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Ducati 1199 Panigale Rolled Out to Excited Press in Milan

We finally have the highly anticipated Ducati 1199 Panigale before us in the flesh.  What Ducati describes as its “most ambitious project in history” the 1199 Panigale represents a “new benchmark” among sportbikes.  The Superquadro engine is allegedly “the most powerful twin-cylinder ever produced” and powers an incredibly light machine . . . Ducati claims 361.5 pounds dry!  Not surprisingly, it comes with advanced electronic controls, including traction control and even ABS.  Peak horsepower is claimed to be a remarkable 195 hp.  Here are all of the details from Ducati:

Teatro Dal Verme (Milano), 7 November 2011– Ducati has unveiled the long-awaited 1199 Panigale Superbike alongside its entire 2012 range in a stylish Press Conference at the Teatro Dal Verme in Milan, Italy. Setting a new benchmark in the motorcycle industry with theirground-breaking and innovative new Superbike, the Italian manufacturer’s incredible line-up of dream motorcycles are now set to be exhibited from 10-13 November at EICMA 2011, the 69th edition of the Milan International Motorcycle Show.

The impressive theatre presentation of Ducati’s 2012 models also gave Gabriele Del Torchio, President of Ducati Motor Holding, the opportunity to announce thepositive business performance of the Bologna-based company. In a market challenged by economy difficulties, Ducati has continued to increase its market share, production volumes and global sales, confirming their solid position and underlining the efficient and well-organized business structure that will now serve the company in the coming years.

“It is the hard work of all the men and women at Ducati that has resulted in the positive results that I present today and it validates the strategy we followed during the period 2007-2011,” said Gabriele Del Torchio during the conference. “Thanks to our focus on product development, increased investment and our work to maintain the desirability of our brand around the world, I take great satisfaction in announcing that 2011 has been the most successful year in the history of Ducati.”

“Sales of approximately 42,000 motorcycles have generated revenues of €480m, a 20% increase over the previous year and just reward for our highly innovative products. It gives us the confidence to believe in the pillars of our strategy and to continue on our ‘mission’ to be specialist leaders of the sportbike segment by further developing innovative and class-leading motorcycles.”

“All of this has enabled us to present the incredible new 1199 Panigale, the newbenchmark in the sportbike arena. Without doubt, this has been the most ambitious project in Ducati’s history and underlines our engineering excellence and ‘product emotion’, an aspect of our brand, which, in such a competitive market place, has become more important than ever. This motorcycle represents pure Italian style, the reference point for performance and a safety-enhanced, confidence-inspiring experience for our customers on road and track.”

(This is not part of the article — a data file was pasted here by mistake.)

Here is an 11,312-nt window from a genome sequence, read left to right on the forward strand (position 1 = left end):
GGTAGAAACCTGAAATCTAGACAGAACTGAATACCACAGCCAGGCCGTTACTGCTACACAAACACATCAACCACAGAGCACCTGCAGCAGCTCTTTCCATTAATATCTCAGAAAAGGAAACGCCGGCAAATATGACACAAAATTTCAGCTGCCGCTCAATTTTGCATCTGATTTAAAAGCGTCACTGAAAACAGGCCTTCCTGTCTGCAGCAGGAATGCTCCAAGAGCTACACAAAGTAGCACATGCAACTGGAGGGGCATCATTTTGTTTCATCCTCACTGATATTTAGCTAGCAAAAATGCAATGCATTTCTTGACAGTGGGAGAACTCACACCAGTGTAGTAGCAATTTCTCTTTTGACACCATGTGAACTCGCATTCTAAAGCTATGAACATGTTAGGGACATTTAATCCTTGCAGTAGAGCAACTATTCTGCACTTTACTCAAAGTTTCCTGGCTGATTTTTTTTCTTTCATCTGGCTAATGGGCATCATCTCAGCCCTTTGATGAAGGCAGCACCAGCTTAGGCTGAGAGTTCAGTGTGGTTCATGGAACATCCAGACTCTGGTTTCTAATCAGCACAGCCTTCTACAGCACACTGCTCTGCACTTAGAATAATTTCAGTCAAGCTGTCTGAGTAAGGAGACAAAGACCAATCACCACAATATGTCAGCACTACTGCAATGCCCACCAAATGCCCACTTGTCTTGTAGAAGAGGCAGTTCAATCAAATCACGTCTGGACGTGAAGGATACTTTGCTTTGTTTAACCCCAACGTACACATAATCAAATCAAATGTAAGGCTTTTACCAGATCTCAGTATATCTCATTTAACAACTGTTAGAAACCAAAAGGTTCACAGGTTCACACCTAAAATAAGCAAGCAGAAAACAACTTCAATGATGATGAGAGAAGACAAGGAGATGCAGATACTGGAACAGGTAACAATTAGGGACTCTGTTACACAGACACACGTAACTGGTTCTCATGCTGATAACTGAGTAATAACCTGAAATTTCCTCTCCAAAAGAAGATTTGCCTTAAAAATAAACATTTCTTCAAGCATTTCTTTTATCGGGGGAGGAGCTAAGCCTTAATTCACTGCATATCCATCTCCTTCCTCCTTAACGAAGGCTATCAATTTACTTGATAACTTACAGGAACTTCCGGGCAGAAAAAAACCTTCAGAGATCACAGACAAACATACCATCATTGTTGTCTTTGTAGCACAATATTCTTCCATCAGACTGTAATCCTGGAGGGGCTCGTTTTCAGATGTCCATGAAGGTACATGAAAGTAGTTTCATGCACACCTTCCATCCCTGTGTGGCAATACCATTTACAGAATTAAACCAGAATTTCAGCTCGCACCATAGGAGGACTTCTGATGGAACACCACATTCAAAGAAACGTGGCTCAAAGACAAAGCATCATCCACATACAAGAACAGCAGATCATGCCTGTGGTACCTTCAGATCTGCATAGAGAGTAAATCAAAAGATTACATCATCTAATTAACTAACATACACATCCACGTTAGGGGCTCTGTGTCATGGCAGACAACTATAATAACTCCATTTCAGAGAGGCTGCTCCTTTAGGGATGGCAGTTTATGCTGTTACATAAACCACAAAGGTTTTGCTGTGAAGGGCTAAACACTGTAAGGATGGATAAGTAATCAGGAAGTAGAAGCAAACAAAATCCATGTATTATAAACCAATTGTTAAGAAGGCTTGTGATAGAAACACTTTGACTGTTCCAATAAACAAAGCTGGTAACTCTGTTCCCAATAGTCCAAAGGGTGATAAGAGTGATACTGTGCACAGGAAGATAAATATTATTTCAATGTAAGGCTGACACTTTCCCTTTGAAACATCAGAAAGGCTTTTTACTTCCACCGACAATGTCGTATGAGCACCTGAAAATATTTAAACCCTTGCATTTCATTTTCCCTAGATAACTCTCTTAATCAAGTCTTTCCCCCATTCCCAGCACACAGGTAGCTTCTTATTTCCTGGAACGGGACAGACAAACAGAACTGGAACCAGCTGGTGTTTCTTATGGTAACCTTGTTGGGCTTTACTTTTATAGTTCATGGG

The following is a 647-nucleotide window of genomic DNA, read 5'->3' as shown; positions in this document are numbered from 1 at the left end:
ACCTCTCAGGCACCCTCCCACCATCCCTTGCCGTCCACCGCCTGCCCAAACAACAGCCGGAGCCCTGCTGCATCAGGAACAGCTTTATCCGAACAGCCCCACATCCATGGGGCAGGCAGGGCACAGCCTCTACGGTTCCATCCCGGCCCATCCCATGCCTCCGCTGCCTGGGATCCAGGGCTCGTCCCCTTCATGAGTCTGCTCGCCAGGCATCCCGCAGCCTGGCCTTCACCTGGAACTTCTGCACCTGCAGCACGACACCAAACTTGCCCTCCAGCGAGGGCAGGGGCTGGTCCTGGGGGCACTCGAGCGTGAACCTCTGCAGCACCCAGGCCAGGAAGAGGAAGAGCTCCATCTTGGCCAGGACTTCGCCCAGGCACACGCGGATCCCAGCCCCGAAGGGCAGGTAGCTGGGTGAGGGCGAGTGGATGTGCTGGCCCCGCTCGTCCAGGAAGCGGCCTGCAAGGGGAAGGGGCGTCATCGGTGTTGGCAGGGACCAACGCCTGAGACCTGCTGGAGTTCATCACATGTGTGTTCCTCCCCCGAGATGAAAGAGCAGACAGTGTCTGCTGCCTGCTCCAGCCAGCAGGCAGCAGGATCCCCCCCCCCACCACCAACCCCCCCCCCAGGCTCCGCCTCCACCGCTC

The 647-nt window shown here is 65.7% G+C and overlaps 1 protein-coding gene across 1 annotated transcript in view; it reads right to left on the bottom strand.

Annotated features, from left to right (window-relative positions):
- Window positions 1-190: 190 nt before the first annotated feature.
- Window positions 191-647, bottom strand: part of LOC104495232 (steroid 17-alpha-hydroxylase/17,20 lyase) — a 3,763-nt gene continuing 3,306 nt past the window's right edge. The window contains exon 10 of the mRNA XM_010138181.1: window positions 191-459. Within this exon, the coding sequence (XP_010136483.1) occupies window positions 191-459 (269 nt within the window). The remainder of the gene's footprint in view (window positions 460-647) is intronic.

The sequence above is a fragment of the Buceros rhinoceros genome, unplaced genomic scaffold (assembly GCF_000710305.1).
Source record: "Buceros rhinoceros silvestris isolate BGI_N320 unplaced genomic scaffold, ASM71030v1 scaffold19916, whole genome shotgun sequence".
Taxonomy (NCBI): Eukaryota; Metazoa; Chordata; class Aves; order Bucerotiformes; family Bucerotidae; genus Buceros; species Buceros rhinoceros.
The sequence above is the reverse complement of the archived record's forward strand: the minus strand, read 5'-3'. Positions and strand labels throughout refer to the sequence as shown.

“We are particularly proud to have created a special ‘Tricolore’ version of this new motorcycle, in the red, white and green of Italy. What better occasion to celebrate the 150th anniversary of our national flag and underline our role and responsibility as ambassadors of the title ‘made in Italy’, than with a product of such style and technical excellence.” Following Mr.Del Torchio’s announcement, Ducati Motor Holding General Manager, Claudio Domenicali, proceeded to release the details of the 2012 models with particular focus on the 1199 Panigale.

“Throughout our long and successful twin-cylinder history of racing, Ducati has never built a sportbike as advanced as the 1199 Panigale,” said Claudio Domenicali during hispresentation. “We are moving into a new generation with a ‘revolution’ of the species that establishes new limits for the category. Its Desmodromic heart, the new Superquadro engine, is the most powerful twin-cylinder ever produced and represents the base of a new concept of frame and engine integration. This concept enables the 1199 Panigale a dry weight of just 164kg and gives it ariding sensation that is closer than ever to a full race bike. With revisedergonomics, full Ride-by-Wire engine management and enhanced systems of ABS and traction control, we have controlled the beast within the 1199 Panigale so that the full emotion of this motorcycle can be enjoyed easily and safely.”

Indeed, the 2012 DucatiSuperbike family marks the official introduction of the groundbreaking 1199Panigale, 1199 Panigale S and flagship 1199 Panigale S Tricolore and opens a new chapter in the company’s iconic Superbike history. Available early in 2012, Ducati’s new generation Superbike, goes beyond the barriers of motorcycle design and engineering to set the most extreme benchmark ever and the direction for future sport bikes. Developed in the red-hot environment of racing and designed to raise the performance bar to its highest, the 1199 Panigale uses innovative Ducati Corse-derived solutions to make World Championship level technology available to everyone.